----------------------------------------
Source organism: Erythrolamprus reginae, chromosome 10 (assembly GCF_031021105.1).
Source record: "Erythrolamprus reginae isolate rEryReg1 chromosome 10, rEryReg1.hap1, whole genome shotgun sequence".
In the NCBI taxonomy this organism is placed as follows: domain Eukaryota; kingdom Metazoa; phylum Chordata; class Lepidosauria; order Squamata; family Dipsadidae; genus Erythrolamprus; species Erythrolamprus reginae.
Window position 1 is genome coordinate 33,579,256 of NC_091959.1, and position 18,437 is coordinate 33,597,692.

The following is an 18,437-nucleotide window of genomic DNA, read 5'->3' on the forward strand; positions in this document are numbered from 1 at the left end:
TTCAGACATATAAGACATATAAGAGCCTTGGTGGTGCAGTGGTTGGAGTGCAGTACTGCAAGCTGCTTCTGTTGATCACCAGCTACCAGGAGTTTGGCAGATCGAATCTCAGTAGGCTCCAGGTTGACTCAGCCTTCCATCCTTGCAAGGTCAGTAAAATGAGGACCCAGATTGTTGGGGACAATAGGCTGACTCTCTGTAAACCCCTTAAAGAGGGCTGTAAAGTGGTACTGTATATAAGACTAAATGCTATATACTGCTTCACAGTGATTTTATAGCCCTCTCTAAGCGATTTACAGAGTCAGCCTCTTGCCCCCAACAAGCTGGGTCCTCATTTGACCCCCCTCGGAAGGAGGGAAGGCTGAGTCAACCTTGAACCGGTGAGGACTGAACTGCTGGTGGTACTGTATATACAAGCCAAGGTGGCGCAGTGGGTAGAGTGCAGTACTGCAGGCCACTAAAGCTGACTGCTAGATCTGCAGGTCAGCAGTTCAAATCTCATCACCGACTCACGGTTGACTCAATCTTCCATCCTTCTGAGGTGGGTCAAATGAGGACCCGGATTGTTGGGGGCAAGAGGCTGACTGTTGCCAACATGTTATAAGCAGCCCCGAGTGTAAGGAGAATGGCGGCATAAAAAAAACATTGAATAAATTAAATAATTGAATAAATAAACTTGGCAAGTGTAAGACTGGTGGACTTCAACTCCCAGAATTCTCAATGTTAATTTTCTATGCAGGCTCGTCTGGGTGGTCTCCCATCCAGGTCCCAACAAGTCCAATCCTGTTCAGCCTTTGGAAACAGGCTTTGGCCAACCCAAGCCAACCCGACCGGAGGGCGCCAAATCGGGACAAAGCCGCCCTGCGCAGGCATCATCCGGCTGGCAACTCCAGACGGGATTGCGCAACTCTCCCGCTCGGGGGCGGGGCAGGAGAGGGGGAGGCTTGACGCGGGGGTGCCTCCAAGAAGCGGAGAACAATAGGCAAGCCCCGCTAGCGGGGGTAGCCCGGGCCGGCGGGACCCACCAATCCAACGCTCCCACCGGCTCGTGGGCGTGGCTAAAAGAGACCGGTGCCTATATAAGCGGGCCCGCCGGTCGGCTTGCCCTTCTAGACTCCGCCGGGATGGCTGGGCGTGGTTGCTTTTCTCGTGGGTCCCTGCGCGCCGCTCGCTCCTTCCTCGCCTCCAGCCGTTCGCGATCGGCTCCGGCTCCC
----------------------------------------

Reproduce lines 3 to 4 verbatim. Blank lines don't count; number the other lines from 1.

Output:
In the NCBI taxonomy this organism is placed as follows: domain Eukaryota; kingdom Metazoa; phylum Chordata; class Lepidosauria; order Squamata; family Dipsadidae; genus Erythrolamprus; species Erythrolamprus reginae.
Window position 1 is genome coordinate 33,579,256 of NC_091959.1, and position 18,437 is coordinate 33,597,692.